4 - Timeline of events
Once their policy is in force, how often do you check in with clients? Every 6 months? Every year? From the client’s point of view, what’s in it for them when it comes time for a policy review? If there are standard questions you know you’ll ask during that policy review, include them in your timeline so your clients are prepared. For example, if you know you’re going to ask them to dig out their last tax return, tell them up front and refer them back to this document later, when you call or email to make the appointment for that review.
5 - How to make a claim
No one wants to make a claim on a family member’s life insurance policy. That situation is stressful enough, but if it happens, you can make it easier by providing clear instructions on how to make a claim. What documents will the client need to gather? Should they call you or the carrier? How long will it take the carrier to issue a payout? Think back to all the questions you’ve been asked by clients in the process of filing a claim, and answer the most important ones in this document.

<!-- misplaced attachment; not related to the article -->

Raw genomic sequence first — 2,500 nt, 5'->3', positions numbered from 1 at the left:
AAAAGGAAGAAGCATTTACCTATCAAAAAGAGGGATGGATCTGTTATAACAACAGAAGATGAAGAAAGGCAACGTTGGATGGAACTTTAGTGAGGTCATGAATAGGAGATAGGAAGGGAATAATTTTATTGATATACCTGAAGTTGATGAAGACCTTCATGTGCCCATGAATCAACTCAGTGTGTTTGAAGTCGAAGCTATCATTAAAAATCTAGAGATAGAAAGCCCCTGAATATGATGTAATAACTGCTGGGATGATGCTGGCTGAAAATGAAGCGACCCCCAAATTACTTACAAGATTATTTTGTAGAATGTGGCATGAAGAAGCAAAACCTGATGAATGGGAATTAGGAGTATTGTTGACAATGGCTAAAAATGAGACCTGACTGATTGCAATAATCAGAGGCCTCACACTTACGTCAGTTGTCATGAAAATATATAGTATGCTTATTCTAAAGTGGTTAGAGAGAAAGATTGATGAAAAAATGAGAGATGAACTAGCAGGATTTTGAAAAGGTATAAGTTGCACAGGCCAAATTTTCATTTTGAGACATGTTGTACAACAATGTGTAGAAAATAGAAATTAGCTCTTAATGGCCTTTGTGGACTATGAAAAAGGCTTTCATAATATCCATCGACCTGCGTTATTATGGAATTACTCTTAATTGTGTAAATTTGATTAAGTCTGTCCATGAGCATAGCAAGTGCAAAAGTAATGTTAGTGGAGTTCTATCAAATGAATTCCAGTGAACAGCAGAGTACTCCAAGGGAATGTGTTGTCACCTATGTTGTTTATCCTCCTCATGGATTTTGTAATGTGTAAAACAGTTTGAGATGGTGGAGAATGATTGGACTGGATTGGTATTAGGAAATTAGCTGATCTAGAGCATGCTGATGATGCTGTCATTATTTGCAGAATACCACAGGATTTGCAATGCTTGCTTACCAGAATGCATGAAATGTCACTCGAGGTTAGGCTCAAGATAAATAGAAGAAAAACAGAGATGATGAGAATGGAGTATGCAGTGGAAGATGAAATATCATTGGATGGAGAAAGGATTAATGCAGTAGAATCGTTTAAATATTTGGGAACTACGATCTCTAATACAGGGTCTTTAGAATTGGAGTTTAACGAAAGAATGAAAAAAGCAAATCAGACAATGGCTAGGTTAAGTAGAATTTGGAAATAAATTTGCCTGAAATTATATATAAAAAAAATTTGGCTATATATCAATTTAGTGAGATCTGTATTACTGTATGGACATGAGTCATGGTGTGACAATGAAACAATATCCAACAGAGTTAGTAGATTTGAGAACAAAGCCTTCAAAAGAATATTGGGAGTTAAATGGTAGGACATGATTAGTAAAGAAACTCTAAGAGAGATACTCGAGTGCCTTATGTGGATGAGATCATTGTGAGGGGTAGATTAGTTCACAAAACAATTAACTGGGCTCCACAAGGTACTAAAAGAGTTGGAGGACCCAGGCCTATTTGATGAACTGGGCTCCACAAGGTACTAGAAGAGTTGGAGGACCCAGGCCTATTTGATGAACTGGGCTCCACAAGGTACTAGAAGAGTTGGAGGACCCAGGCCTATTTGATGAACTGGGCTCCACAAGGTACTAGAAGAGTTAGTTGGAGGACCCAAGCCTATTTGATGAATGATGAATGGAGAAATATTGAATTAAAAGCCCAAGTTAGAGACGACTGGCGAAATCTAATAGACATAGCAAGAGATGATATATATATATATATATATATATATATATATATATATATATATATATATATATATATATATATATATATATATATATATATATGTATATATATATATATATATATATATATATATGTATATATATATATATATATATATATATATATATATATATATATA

6 - List of recommendations
Now that your client has life insurance, what else do they need to protect their finances? Direct them to a few helpful resources, like this consumer-friendly article on 35+ types of credit scores. Provide these resources in a bullet point list that’s short and easy to read. This is also a great opportunity for you to cross-sell and up-sell. You can mention coverage types like:
- long-term care
- critical illness
- related financial products like annuities
7 - Set-up instructions
Do you have an app? Does their carrier? Include an explanation of how to sign up for online access. If you work with multiple carriers, you may want to direct clients to your website, and include specific instructions for each carrier there. If you have an assistant or staff, you could make these updates part of their job duties.